A Court of Wings and Ruin by Sarah J. Maas – DISCUSSION

***SPOILER ALERT: THIS DISCUSSION CONTAINS SPOILERS. IF YOU HAVE NOT READ THE BOOK AND DO NOT WISH TO BE SPOILED, READ MY SPOILER FREE REVIEW HERE.

As I mentioned in my review, this book was a bit of a disappointment for me. Not that it was bad. It was by no means bad. I loved it, of course. However, it did not live up to the awesomeness that was ACOMAF. And there were actually a few things that I didn’t like about it at all, that I felt were not executed very well. This is going to be both a rave and a rant in one. I have a feeling it will be very long. So prepare for gifs.

I’m going to fist start with things that bothered or annoyed me. Some are more significant than others, mostly it’s just me being an irascible old lady, but anyway. One thing that really annoyed me were the sex scenes. There were just so many of them particularly in the first half and I found them to be boring and unnecessary. Like, we get it. You two like doing the hanky panky. Can’t blame you. However, I do not need to know every single instance when the deed is done, or when you think about doing the deed. Especially that it’s so repetitive. Feyre’s toes always curl in her boots, her “core goes molten” all the time, Rhys’ ding dong is always proud and velvety and just ugh. WE GET IT. Now let’s talk about something more interesting please.

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The word “mate” was abused so much, it probably needs counselling. Can’t you just refer to people by name. “My mate” here, “my mate” there just… get a goddamn dictionary and find some other words.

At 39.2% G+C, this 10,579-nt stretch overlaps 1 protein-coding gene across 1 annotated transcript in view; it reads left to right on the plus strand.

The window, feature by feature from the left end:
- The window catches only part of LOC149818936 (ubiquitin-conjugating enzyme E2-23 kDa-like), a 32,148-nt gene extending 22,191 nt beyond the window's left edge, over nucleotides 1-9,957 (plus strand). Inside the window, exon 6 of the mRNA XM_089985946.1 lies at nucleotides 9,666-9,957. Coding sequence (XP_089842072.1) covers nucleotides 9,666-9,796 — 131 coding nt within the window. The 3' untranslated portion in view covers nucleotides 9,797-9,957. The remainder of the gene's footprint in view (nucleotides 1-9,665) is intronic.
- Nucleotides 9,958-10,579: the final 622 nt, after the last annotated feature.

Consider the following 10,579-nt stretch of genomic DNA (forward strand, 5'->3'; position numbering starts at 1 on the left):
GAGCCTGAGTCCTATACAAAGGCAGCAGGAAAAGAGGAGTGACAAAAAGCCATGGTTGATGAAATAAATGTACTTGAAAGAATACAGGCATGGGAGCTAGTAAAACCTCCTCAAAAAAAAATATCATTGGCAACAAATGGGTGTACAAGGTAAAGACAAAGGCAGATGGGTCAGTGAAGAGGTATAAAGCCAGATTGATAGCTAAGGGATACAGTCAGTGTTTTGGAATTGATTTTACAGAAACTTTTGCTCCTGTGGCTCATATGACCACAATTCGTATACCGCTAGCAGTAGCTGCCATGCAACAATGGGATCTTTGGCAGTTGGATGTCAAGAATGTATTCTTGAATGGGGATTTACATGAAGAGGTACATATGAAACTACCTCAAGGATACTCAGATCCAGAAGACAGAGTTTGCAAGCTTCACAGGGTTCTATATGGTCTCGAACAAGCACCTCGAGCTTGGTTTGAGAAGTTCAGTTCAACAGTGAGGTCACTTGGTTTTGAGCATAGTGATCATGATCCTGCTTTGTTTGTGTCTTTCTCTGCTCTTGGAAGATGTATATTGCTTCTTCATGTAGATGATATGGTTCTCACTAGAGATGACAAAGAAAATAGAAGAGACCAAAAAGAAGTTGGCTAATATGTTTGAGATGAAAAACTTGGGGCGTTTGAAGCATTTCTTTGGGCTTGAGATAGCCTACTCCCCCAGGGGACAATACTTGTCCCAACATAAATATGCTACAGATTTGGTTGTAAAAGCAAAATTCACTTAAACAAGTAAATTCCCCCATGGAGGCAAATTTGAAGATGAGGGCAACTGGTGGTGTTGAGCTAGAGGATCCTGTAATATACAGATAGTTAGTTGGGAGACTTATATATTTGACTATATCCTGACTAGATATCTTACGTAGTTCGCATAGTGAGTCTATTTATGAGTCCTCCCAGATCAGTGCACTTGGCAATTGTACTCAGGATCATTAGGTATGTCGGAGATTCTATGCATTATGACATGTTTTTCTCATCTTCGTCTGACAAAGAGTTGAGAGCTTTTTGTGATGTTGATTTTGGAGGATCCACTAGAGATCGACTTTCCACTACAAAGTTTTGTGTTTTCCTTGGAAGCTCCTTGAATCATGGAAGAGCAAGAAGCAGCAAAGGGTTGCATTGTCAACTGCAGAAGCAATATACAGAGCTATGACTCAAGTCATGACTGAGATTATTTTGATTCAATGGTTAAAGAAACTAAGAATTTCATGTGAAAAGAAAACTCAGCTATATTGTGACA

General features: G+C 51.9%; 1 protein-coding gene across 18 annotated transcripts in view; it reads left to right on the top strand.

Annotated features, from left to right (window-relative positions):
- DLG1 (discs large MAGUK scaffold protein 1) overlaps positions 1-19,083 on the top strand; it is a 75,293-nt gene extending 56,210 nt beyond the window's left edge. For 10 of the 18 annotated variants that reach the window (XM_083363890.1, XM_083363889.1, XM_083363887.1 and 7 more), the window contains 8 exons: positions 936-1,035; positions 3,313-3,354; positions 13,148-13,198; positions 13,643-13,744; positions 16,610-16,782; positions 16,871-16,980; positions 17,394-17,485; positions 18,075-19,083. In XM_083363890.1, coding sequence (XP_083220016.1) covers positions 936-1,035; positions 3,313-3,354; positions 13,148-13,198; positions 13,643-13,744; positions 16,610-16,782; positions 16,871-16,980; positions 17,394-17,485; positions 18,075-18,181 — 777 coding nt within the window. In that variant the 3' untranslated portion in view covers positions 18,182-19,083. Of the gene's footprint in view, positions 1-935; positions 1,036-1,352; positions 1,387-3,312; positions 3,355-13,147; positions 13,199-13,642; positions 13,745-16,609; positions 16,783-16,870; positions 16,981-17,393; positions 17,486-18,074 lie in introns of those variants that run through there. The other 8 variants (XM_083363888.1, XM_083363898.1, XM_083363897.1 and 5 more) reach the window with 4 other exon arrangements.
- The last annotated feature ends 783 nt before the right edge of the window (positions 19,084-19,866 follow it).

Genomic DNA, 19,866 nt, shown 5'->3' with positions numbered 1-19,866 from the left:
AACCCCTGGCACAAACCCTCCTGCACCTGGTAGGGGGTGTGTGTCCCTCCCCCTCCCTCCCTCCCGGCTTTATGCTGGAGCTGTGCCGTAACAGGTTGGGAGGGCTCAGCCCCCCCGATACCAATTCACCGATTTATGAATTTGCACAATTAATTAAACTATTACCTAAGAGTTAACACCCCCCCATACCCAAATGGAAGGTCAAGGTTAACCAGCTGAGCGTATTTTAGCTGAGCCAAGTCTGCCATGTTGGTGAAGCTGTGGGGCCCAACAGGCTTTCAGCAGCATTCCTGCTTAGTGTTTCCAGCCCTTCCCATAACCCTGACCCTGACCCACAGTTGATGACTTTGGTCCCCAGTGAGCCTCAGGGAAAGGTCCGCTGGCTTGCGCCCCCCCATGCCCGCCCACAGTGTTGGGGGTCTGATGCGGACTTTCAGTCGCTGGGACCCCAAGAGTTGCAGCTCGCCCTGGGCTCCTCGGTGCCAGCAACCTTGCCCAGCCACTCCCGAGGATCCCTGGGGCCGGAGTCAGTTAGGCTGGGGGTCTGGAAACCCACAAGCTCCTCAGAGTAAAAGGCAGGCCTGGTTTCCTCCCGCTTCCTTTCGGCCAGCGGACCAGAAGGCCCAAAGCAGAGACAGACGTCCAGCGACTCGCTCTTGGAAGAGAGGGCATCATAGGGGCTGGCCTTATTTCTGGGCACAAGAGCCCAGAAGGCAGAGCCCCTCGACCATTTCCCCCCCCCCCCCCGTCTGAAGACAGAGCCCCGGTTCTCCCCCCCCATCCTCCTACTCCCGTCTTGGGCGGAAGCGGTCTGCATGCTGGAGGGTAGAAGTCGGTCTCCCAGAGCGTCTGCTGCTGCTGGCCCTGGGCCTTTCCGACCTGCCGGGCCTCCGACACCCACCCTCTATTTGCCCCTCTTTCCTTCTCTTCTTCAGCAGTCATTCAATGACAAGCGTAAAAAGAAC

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That’s about it in terms of writing. In terms of plot… I thought the book wasn’t very well paced. I feel like it would have done better as two 500 page books instead of one 700 page one. Some things were very rushed, particularly in the second half. Like… the whole ending with her dad and Drakon and the Phoenix queen was just dropped pretty much out of nowhere and just seemed like a convenient way out of the shit they were in. There wasn’t that build-up to it that Sarah can do so well. And I feel like that’s because there just wasn’t time. There was so much going on with Feyre and the squad, that there wasn’t time to focus on Lucien and what went on beyond Prythian. I would have really liked a few chapters from Lucien’s POV throughout to sort of learn what went on there properly, instead of having it explained in two pages at the end. The whole ending seemed very rushed and not that well executed, particularly knowing what Sarah is capable of.

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Her dad suddenly becoming useful and with enough foresight to go out and seek reinforcements before he even knew what had happened with Feyre… I didn’t really buy it. It didn’t seem very plausible to me and just… meh.

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I didn’t like Feyre as much in this one. I felt like she was becoming Aelin. And I like Aelin. But Feyre is not Aelin, you know. It felt like the two characters were sort of merging with each other and I didn’t like that. It’s like writing both series at the same time kinda took its toll and they’re bleeding into each other.

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I did like the scene with Feyre looking into the Ourobouros and accepting herself at last. That felt very empowering.

This is probably the thing that bothered me most in this book. Mor’s “secret”. Just no. It felt so wrong to me, so completely out of character. It made no sense. I hated it. I absolutely hated it. I was so angry reading that part. I mean… you’re telling me that Mor, who is so completely unapologetic, was afraid to tell the people who love her beyond everything for 500 fucking years that she was into girls more than guys? And why? So her family wouldn’t find out and make fun of her? What? What? Just… What?